Patton Oswalt Finds Humor in Shadow of Grief
Patton Oswalt is a very funny man. But the humor drained from his life when his wife of more than a decade – writer Michelle McNamara – passed away in 2016.
It was almost a year before the comedian and actor returned to television work on shows like "VEEP" and "A.P. Bio" or began talking and joking about his life onstage.
"It was a huge blow to my reality, and then I just didn't know what to do with myself after a while, and then I started going back on stage," he said.
This Saturday night Oswalt is back in Cleveland for the first time since his wife's death.
Despite his heartache, Oswalt is glad to be doing what he does best.
"I'm always ultimately going for the laugh. That's my job. It's not my job to make people pay to watch me do a therapy session," he says.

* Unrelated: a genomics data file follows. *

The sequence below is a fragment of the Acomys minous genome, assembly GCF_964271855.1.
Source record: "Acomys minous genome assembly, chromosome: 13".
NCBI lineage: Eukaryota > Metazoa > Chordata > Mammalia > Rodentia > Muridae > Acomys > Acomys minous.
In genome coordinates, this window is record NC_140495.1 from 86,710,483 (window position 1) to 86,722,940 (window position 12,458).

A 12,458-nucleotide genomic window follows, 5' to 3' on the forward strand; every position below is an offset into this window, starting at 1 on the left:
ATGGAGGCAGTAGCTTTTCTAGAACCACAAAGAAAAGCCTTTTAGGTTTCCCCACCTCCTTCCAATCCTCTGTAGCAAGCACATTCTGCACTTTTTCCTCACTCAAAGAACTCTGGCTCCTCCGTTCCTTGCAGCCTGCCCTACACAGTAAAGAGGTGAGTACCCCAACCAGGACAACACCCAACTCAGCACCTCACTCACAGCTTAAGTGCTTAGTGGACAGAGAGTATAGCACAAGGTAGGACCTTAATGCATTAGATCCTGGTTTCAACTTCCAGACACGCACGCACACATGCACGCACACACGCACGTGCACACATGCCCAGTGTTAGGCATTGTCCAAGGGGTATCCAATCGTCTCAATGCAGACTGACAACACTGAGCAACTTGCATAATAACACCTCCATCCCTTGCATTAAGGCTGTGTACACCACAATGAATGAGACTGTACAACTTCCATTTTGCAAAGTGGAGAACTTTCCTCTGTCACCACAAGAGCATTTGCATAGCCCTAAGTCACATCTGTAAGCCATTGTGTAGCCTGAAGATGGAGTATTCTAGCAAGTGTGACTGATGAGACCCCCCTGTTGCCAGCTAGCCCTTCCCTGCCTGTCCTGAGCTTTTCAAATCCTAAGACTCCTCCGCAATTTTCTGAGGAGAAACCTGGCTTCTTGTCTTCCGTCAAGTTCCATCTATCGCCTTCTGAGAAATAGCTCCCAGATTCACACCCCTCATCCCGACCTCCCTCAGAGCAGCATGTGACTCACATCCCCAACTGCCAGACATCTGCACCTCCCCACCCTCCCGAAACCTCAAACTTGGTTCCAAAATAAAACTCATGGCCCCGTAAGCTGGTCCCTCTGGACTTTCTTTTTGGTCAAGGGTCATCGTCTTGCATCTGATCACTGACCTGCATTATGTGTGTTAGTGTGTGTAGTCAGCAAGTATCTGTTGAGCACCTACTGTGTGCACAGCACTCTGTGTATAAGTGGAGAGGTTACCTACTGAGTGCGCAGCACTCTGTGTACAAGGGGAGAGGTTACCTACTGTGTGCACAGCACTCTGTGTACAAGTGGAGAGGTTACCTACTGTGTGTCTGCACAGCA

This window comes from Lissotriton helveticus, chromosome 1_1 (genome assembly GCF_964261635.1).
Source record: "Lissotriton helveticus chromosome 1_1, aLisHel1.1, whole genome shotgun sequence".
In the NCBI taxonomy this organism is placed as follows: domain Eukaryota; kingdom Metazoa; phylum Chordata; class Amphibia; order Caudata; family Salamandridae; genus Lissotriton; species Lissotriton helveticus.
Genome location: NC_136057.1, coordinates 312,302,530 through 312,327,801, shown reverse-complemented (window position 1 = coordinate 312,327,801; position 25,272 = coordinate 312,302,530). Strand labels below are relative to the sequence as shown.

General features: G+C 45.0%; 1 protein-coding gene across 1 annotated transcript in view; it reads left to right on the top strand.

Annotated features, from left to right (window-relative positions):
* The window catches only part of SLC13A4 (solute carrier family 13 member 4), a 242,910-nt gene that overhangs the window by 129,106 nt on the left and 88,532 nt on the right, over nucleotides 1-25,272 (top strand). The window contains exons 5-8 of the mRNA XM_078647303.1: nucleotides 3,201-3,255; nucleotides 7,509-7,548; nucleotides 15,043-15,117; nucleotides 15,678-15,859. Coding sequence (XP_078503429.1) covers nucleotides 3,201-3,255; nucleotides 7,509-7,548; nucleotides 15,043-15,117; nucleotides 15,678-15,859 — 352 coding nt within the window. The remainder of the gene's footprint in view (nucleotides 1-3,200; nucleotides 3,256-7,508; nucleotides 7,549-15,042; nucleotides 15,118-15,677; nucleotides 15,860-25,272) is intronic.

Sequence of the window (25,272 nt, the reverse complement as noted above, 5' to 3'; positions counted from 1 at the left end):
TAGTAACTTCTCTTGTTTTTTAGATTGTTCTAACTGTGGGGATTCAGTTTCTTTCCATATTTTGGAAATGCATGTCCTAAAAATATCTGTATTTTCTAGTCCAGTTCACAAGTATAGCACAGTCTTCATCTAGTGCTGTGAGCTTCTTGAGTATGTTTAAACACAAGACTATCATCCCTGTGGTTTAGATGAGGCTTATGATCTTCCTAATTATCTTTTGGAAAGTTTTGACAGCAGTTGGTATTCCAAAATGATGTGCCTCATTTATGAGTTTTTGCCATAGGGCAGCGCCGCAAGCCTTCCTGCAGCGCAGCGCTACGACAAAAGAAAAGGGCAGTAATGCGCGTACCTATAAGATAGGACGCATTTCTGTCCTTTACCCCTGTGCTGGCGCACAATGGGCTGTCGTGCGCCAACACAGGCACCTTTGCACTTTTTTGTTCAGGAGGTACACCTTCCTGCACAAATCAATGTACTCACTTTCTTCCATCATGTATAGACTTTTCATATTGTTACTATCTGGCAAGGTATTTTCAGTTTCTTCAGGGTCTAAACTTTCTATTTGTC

However, if he's able to make his audience laugh and cry it's a bonus.
"That's how you surprise and engage an audience if you're also going through those emotions. I like that I can bring that into the act," he said.
While getting back onstage in front of an audience is cathartic for Oswalt, he's always turned to comedy in challenging times.
"Just as I'm sure music helps musicians deal with a lot of things, writing helps novelists deal with things. That's why we've always turned toward art and stories throughout history," he said.
Life's moved on for Oswalt and his 10-year-old daughter Alice. Oswalt married actor Meredith Salenger in 2017, and he has a whole new set of comedy to share in Cleveland, which likely will include some political humor.
"I don't even think it's because of who our president is," he said. "We're in this weird zone where reality just seems to be slipping a little bit, and to not address that would look and feel insane."
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